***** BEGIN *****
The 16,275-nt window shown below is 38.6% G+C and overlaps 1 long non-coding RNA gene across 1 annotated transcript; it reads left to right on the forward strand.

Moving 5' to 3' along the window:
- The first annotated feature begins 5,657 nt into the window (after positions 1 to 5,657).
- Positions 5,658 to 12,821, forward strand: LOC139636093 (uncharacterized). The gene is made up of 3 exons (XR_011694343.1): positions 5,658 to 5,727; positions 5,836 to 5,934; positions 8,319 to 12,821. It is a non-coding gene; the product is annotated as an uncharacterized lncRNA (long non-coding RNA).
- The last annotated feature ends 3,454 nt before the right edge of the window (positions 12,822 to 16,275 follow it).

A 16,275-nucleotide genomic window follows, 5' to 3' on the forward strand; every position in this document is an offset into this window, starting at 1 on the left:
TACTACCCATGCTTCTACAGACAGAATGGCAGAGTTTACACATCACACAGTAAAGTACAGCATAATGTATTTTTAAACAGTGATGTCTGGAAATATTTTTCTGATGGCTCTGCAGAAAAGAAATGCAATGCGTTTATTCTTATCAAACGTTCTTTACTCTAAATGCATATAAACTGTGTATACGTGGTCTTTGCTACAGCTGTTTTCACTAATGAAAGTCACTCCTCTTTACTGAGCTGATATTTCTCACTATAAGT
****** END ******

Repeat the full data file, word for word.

The 16,275-nt window shown below is 38.6% G+C and overlaps 1 long non-coding RNA gene across 1 annotated transcript; it reads left to right on the forward strand.

Moving 5' to 3' along the window:
- The first annotated feature begins 5,657 nt into the window (after positions 1 to 5,657).
- Positions 5,658 to 12,821, forward strand: LOC139636093 (uncharacterized). The gene is made up of 3 exons (XR_011694343.1): positions 5,658 to 5,727; positions 5,836 to 5,934; positions 8,319 to 12,821. It is a non-coding gene; the product is annotated as an uncharacterized lncRNA (long non-coding RNA).
- The last annotated feature ends 3,454 nt before the right edge of the window (positions 12,822 to 16,275 follow it).

A 16,275-nucleotide genomic window follows, 5' to 3' on the forward strand; every position in this document is an offset into this window, starting at 1 on the left:
TACTACCCATGCTTCTACAGACAGAATGGCAGAGTTTACACATCACACAGTAAAGTACAGCATAATGTATTTTTAAACAGTGATGTCTGGAAATATTTTTCTGATGGCTCTGCAGAAAAGAAATGCAATGCGTTTATTCTTATCAAACGTTCTTTACTCTAAATGCATATAAACTGTGTATACGTGGTCTTTGCTACAGCTGTTTTCACTAATGAAAGTCACTCCTCTTTACTGAGCTGATATTTCTCACTATAAGT